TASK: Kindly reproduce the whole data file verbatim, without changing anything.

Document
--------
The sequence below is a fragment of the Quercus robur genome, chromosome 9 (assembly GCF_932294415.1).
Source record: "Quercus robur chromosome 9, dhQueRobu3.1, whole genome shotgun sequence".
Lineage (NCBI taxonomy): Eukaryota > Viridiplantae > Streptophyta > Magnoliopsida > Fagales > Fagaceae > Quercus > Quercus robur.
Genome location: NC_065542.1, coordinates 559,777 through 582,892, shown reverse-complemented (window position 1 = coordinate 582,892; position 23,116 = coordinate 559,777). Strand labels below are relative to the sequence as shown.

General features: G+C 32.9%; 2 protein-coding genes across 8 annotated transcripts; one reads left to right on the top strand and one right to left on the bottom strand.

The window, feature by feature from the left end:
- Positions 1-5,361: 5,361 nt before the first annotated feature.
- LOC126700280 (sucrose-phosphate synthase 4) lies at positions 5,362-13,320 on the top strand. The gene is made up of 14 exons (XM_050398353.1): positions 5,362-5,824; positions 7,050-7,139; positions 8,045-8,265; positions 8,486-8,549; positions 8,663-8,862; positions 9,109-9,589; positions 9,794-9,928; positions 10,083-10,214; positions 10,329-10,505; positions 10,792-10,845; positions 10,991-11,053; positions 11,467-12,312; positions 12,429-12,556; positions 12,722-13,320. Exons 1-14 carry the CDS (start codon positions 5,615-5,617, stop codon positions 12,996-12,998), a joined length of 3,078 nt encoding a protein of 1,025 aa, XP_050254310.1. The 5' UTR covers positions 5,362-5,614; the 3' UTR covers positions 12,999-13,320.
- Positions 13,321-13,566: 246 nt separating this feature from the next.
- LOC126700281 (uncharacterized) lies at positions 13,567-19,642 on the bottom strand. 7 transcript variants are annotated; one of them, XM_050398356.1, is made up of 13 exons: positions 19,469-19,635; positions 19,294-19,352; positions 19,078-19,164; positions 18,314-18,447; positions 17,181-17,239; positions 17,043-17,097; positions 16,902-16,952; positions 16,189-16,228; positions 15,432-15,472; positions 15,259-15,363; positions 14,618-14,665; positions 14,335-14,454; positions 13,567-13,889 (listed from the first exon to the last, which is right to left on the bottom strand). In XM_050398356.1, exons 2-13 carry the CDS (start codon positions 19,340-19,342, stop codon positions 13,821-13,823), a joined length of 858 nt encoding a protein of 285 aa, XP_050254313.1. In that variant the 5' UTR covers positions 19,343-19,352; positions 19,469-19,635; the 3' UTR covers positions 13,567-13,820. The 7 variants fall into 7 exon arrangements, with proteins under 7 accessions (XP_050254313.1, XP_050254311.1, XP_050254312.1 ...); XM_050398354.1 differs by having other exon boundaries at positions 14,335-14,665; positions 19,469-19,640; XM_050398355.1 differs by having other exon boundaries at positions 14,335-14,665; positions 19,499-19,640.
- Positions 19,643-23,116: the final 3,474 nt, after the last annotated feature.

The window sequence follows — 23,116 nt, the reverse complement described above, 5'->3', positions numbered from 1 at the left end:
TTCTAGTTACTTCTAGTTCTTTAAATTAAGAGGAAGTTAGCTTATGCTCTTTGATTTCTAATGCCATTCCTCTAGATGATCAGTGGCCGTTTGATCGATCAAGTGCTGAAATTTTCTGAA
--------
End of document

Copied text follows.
The sequence below is a fragment of the Quercus robur genome, chromosome 9 (assembly GCF_932294415.1).
Source record: "Quercus robur chromosome 9, dhQueRobu3.1, whole genome shotgun sequence".
Lineage (NCBI taxonomy): Eukaryota > Viridiplantae > Streptophyta > Magnoliopsida > Fagales > Fagaceae > Quercus > Quercus robur.
Genome location: NC_065542.1, coordinates 559,777 through 582,892, shown reverse-complemented (window position 1 = coordinate 582,892; position 23,116 = coordinate 559,777). Strand labels below are relative to the sequence as shown.

General features: G+C 32.9%; 2 protein-coding genes across 8 annotated transcripts; one reads left to right on the top strand and one right to left on the bottom strand.

The window, feature by feature from the left end:
- Positions 1-5,361: 5,361 nt before the first annotated feature.
- LOC126700280 (sucrose-phosphate synthase 4) lies at positions 5,362-13,320 on the top strand. The gene is made up of 14 exons (XM_050398353.1): positions 5,362-5,824; positions 7,050-7,139; positions 8,045-8,265; positions 8,486-8,549; positions 8,663-8,862; positions 9,109-9,589; positions 9,794-9,928; positions 10,083-10,214; positions 10,329-10,505; positions 10,792-10,845; positions 10,991-11,053; positions 11,467-12,312; positions 12,429-12,556; positions 12,722-13,320. Exons 1-14 carry the CDS (start codon positions 5,615-5,617, stop codon positions 12,996-12,998), a joined length of 3,078 nt encoding a protein of 1,025 aa, XP_050254310.1. The 5' UTR covers positions 5,362-5,614; the 3' UTR covers positions 12,999-13,320.
- Positions 13,321-13,566: 246 nt separating this feature from the next.
- LOC126700281 (uncharacterized) lies at positions 13,567-19,642 on the bottom strand. 7 transcript variants are annotated; one of them, XM_050398356.1, is made up of 13 exons: positions 19,469-19,635; positions 19,294-19,352; positions 19,078-19,164; positions 18,314-18,447; positions 17,181-17,239; positions 17,043-17,097; positions 16,902-16,952; positions 16,189-16,228; positions 15,432-15,472; positions 15,259-15,363; positions 14,618-14,665; positions 14,335-14,454; positions 13,567-13,889 (listed from the first exon to the last, which is right to left on the bottom strand). In XM_050398356.1, exons 2-13 carry the CDS (start codon positions 19,340-19,342, stop codon positions 13,821-13,823), a joined length of 858 nt encoding a protein of 285 aa, XP_050254313.1. In that variant the 5' UTR covers positions 19,343-19,352; positions 19,469-19,635; the 3' UTR covers positions 13,567-13,820. The 7 variants fall into 7 exon arrangements, with proteins under 7 accessions (XP_050254313.1, XP_050254311.1, XP_050254312.1 ...); XM_050398354.1 differs by having other exon boundaries at positions 14,335-14,665; positions 19,469-19,640; XM_050398355.1 differs by having other exon boundaries at positions 14,335-14,665; positions 19,499-19,640.
- Positions 19,643-23,116: the final 3,474 nt, after the last annotated feature.

The window sequence follows — 23,116 nt, the reverse complement described above, 5'->3', positions numbered from 1 at the left end:
TTCTAGTTACTTCTAGTTCTTTAAATTAAGAGGAAGTTAGCTTATGCTCTTTGATTTCTAATGCCATTCCTCTAGATGATCAGTGGCCGTTTGATCGATCAAGTGCTGAAATTTTCTGAA